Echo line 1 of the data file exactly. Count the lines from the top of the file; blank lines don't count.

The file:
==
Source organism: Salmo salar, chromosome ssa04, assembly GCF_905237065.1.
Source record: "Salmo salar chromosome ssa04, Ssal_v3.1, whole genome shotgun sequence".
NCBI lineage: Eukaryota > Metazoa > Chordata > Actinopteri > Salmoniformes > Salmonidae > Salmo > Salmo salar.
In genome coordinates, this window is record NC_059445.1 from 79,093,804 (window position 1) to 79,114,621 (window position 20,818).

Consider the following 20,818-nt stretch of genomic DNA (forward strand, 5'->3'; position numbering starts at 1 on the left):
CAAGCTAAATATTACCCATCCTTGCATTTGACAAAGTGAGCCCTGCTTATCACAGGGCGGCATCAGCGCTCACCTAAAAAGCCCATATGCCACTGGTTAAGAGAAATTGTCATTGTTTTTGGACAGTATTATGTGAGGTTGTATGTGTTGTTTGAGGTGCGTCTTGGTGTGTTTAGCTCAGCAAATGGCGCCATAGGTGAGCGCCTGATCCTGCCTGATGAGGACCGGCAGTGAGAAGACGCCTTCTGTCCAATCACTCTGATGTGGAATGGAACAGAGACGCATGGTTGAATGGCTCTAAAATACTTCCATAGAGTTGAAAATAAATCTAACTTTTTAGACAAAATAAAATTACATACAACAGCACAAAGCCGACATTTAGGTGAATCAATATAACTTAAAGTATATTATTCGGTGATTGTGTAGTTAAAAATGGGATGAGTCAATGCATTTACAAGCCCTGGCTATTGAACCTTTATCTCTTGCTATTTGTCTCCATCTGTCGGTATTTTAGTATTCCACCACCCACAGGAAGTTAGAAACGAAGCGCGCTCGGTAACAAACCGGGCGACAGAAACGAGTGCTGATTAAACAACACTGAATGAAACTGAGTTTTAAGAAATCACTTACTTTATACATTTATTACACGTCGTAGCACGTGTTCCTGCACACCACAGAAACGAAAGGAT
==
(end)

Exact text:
Source organism: Salmo salar, chromosome ssa04, assembly GCF_905237065.1.